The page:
'Hannah Montana' Star Kicks off Concert Tour Miley Cyrus, the 14-year-old who plays Hannah Montana on the Emmy award-nominated show of the same name, stars as the daughter of a country singer who moonlights as a kid rocker. Her 54-date national tour, which sold out four minutes after it went on sale, kicks off in St. Louis.
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'Hannah Montana' Star Kicks off Concert Tour

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'Hannah Montana' Star Kicks off Concert Tour

'Hannah Montana' Star Kicks off Concert Tour

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DEBORAH AMOS, Host:

Unidentified Man #4 You're pretty.

(SOUNDBITE OF SHOW, "HANNAH MONTANA")

(SOUNDBITE OF LAUGHTER)

AMOS: From member station WPLN in Nashville, Blake Farmer reports.

BLAKE FARMER: Unidentified Man #5: Yeah, yeah, funny story.

(SOUNDBITE OF SHOW, "HANNAH MONTANA")

(SOUNDBITE OF LAUGHTER)

I: I can't believe how many hits you've written.

FARMER: So how many times you think you have seen this one?

MADELEINE BIRKHEART: Three or four.

ANNIE GRACE NEDERVILLE: We were sitting here one night and we watched the same episode like 12 times.

BIRKHEART: Well, yeah, it's true.

FARMER: The show first aired last year, and it's been runaway hit. "Hannah Montana"'s popularity withstood a test in August when tickets went on sale for her 54-day concert tour. Hundreds of thousands of tickets sold out in minutes. Disney priced seats reasonably, with the most expensive tickets going for less than $70. Scalpers gobbled them up. Most of the real fans who got tickets did it the old fashion way - waiting in line at the box office. These best friends and their mothers were poised with phones and computers waiting.

BIRKHEART: I had the home phone. She had the cell phone. And then...

GRACE NEDERVILLE: And then Will also had his laptop.

BIRKHEART: Will have his laptop and then Laurie(ph) had her laptop.

FARMER: Madeleine says they couldn't get through to Ticketmaster to buy tickets for the Nashville show or any other city. The mom-and-daughter team had already tried to work the system by joining the "Hannah Montana" fan club to get tickets early. Deciding those were nosebleed seats, they held out. Now Laura Birkheart and Laurie Nederville, feeling the pressure from their young girls, have turned to the ticket brokers.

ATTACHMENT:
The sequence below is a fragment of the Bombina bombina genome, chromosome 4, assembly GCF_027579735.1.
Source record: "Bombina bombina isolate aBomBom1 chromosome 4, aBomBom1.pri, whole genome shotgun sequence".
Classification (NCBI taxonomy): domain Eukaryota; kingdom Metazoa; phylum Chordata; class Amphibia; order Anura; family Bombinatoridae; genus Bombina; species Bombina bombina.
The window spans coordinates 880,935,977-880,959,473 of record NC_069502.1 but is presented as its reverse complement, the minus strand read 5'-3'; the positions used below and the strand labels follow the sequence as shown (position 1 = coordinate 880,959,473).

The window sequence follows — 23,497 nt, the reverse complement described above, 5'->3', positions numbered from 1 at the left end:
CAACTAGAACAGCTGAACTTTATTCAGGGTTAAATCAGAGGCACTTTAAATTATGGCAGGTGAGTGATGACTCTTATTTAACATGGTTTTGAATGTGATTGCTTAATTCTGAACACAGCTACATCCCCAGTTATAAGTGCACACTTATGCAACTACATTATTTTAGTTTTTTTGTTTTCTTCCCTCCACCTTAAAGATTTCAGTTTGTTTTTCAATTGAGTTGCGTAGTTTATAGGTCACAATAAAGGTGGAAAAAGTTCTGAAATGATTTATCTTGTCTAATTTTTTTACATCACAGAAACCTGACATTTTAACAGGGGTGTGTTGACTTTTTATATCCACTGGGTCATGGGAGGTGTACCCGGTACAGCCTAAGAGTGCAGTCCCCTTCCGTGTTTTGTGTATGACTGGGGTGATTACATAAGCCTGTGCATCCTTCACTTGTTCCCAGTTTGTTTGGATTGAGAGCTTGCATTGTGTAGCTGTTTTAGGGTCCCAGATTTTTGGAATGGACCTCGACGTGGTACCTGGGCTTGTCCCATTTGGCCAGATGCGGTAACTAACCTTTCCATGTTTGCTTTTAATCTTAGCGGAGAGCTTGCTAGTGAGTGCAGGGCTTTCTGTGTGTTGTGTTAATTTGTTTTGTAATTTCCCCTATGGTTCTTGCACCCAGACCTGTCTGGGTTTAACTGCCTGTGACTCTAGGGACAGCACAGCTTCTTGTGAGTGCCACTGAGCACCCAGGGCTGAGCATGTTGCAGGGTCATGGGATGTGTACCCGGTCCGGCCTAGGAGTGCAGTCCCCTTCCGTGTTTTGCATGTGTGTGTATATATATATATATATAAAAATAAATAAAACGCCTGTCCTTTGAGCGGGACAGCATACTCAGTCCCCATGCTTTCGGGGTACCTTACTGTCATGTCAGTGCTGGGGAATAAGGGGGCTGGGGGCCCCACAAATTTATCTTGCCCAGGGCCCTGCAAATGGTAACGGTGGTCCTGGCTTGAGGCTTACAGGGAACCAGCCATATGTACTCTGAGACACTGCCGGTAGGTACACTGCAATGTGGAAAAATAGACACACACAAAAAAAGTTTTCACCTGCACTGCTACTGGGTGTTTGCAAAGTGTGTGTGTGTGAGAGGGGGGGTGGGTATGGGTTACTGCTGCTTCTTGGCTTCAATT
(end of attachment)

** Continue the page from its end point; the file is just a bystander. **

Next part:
LAURA BIRKHEART: And found four seats on the top row.

LAURIE NEDERVILLE: So much worse than the original ones.

BIRKHEART: Yeah.

GRACE NEDERVILLE: Suckers written on our forehead.

(SOUNDBITE OF LAUGHTER)

FARMER: Two hundred dollars a piece. Seats near the stage were fetching upwards of $2,000 on ticket-reseller sites, which spurred law enforcement to get involved. At least four states attorneys general thought scalpers abused the system, including Missouri Attorney General Jay Nixon. Spokesman Scott Holste says ticket brokers use software that pushes them to the front of the line.

SCOTT HOLSTE: They are able to snatch up large amount of tickets. They are not available to the general public except at these greatly inflated prices.

FARMER: Ticketmaster spokesman Joe Freeman says even with sophisticated safeguards, the company has little control what happens once tickets hit the Web. That defense hasn't stopped parents from filling his voicemail with complaints.

JOE FREEMAN: This has been an absolute phenomenon, and folks here who have been doing this a lot longer than me are saying they haven't seen anything like this in decades.

FARMER: The demand, says marketing consultant Alycia De Mesa, reinforces that Disney knows the recipe for baking up a teen pop star. But she says it also proves the power so-called tweens have over what their parents buy these days.

ALYCIA DE MESA: It's a segment of the market that has so much loyalty to a brand once they have established a relationship with it. And in the branding world, in the marketing world, that's like the Holy Grail.

FARMER: As for Madeleine Birkheart, who will be singing with Hannah Montana from the back row of Nashville Center...

BIRKHEART: Yeah, we'll definitely use binoculars, so...

FARMER: For NPR News, I'm Blake Farmer in Nashville.

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